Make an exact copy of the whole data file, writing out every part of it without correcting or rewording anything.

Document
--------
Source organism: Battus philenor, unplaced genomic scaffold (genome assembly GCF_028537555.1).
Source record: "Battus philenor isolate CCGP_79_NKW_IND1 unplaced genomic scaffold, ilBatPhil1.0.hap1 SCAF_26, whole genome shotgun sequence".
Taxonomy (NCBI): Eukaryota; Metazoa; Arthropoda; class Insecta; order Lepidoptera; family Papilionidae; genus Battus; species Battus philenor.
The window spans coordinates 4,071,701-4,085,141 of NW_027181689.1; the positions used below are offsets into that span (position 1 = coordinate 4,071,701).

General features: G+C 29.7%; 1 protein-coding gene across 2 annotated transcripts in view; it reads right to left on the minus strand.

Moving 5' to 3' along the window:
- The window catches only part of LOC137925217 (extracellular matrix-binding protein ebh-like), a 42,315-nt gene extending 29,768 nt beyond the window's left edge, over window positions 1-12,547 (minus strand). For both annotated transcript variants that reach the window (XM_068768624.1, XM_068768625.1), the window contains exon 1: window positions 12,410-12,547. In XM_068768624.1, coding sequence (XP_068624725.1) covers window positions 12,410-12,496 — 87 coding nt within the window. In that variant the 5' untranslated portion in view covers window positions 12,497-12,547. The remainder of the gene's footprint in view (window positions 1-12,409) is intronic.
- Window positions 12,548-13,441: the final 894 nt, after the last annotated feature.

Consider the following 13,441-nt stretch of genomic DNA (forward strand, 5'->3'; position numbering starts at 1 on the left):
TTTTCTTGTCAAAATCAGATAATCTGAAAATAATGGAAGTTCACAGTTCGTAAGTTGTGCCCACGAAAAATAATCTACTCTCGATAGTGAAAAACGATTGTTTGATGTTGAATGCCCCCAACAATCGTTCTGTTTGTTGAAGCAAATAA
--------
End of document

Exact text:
Source organism: Battus philenor, unplaced genomic scaffold (genome assembly GCF_028537555.1).
Source record: "Battus philenor isolate CCGP_79_NKW_IND1 unplaced genomic scaffold, ilBatPhil1.0.hap1 SCAF_26, whole genome shotgun sequence".
Taxonomy (NCBI): Eukaryota; Metazoa; Arthropoda; class Insecta; order Lepidoptera; family Papilionidae; genus Battus; species Battus philenor.
The window spans coordinates 4,071,701-4,085,141 of NW_027181689.1; the positions used below are offsets into that span (position 1 = coordinate 4,071,701).

General features: G+C 29.7%; 1 protein-coding gene across 2 annotated transcripts in view; it reads right to left on the minus strand.

Moving 5' to 3' along the window:
- The window catches only part of LOC137925217 (extracellular matrix-binding protein ebh-like), a 42,315-nt gene extending 29,768 nt beyond the window's left edge, over window positions 1-12,547 (minus strand). For both annotated transcript variants that reach the window (XM_068768624.1, XM_068768625.1), the window contains exon 1: window positions 12,410-12,547. In XM_068768624.1, coding sequence (XP_068624725.1) covers window positions 12,410-12,496 — 87 coding nt within the window. In that variant the 5' untranslated portion in view covers window positions 12,497-12,547. The remainder of the gene's footprint in view (window positions 1-12,409) is intronic.
- Window positions 12,548-13,441: the final 894 nt, after the last annotated feature.

Consider the following 13,441-nt stretch of genomic DNA (forward strand, 5'->3'; position numbering starts at 1 on the left):
TTTTCTTGTCAAAATCAGATAATCTGAAAATAATGGAAGTTCACAGTTCGTAAGTTGTGCCCACGAAAAATAATCTACTCTCGATAGTGAAAAACGATTGTTTGATGTTGAATGCCCCCAACAATCGTTCTGTTTGTTGAAGCAAATAA